How do we create that innovation mindset? For example, the work with startups that we are doing..India is obsessed with numbers. We want to be first, we want to be second, how large are we as a startup ecosystem ? To me, honestly, that has very little meaning because we can continue to be a large ecosystem of startups but then keep in mind more than half of startups fail.

What we have to start focusing on is where do we become the best, how do we become the best ? If we can’t become the best everywhere we have to pick areas that matter the most for India. I am sure that will matter a lot for the world too. Our national obsession should be: the Indian startup ecosystem is absolutely the best.

And I heard you say recently voice is something that we should be focusing on..

I am so excited about voice and its impact on India, I mean imagine a country where more than half the population, I mean first of all everybody speaks a different language. Second, there’s still a large part of the population that cannot read and write but they are beginning to get access to technologies.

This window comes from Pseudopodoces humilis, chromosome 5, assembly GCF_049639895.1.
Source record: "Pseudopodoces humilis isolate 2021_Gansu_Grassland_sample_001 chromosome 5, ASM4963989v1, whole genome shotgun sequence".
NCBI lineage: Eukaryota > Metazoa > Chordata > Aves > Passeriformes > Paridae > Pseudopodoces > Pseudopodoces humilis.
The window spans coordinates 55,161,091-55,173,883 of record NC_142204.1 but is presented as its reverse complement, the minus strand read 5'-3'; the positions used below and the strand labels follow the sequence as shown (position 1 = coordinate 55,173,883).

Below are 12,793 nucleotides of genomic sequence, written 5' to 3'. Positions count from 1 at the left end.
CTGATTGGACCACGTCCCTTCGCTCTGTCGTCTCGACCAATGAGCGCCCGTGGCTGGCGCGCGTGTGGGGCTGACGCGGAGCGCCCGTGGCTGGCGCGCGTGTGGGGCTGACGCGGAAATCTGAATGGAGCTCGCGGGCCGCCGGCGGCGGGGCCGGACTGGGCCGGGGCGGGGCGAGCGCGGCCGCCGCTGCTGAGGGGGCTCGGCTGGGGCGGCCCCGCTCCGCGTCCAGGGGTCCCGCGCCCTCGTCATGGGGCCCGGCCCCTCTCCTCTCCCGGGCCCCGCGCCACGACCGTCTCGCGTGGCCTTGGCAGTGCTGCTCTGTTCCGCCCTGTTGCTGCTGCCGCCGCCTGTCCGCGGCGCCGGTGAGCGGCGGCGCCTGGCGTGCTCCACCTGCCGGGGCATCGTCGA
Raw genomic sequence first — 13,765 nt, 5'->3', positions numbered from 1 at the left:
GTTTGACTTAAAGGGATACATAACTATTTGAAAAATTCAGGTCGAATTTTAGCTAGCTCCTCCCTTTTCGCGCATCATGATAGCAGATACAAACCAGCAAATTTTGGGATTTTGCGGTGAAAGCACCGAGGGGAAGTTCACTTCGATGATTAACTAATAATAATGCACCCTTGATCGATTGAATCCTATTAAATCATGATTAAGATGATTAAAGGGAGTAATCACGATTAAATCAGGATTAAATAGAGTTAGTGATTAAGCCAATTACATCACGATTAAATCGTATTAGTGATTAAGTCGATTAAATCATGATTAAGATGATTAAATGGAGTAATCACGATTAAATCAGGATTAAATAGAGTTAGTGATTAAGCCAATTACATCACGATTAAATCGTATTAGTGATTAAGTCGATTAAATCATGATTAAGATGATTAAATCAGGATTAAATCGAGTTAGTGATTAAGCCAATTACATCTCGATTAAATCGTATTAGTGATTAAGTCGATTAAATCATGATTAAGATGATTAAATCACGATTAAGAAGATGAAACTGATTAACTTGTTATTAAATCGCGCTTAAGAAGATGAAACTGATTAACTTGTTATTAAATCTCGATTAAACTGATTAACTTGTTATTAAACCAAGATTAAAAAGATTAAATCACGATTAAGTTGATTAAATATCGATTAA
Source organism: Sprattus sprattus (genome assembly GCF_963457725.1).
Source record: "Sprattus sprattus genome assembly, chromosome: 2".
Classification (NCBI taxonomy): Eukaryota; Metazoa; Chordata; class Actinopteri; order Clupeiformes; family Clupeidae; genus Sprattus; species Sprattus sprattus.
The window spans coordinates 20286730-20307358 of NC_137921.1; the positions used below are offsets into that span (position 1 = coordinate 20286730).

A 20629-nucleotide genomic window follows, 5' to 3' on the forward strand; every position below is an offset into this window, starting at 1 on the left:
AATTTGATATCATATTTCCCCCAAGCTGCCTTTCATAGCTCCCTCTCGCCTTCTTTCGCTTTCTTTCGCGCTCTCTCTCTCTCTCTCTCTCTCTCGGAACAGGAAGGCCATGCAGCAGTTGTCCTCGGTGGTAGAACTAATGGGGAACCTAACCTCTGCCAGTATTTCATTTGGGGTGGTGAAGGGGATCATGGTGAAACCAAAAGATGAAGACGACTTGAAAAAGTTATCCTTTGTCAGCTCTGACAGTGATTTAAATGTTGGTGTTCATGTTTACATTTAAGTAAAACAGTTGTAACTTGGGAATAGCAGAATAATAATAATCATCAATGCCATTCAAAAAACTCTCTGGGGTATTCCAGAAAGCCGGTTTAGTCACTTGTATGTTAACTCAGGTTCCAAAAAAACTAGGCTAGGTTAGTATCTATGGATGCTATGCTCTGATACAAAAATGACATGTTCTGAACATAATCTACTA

Phones are reaching the last mile, broadband is reaching the last mile, now it will be a shame if you cannot use that for beyond just saying hello to each other because they cannot read and write. Imagine the difference it can make if we can really start moving from text to voice in India. This to me this will be the next phenomenal big thing in India.

And all of this, I mean the education, the scale is the innovation push the startup support needs some, I mean not too much perhaps but some amount of clear Government regulation , clear direction.

I think you need Government in a movement, we shouldn’t see regulation come later. It needs Government enablement for the innovation ecosystem in India. I say innovation broadly and not start-ups because it’s much more than start-ups.

The innovation ecosystem in India is evolving fast and it has tremendous potential. What you need to ensure right now is how do you enable it, support it. That’s the mindset I want Government to start adopting that even as we think through regulation today, regulation should be to enable the ecosystem .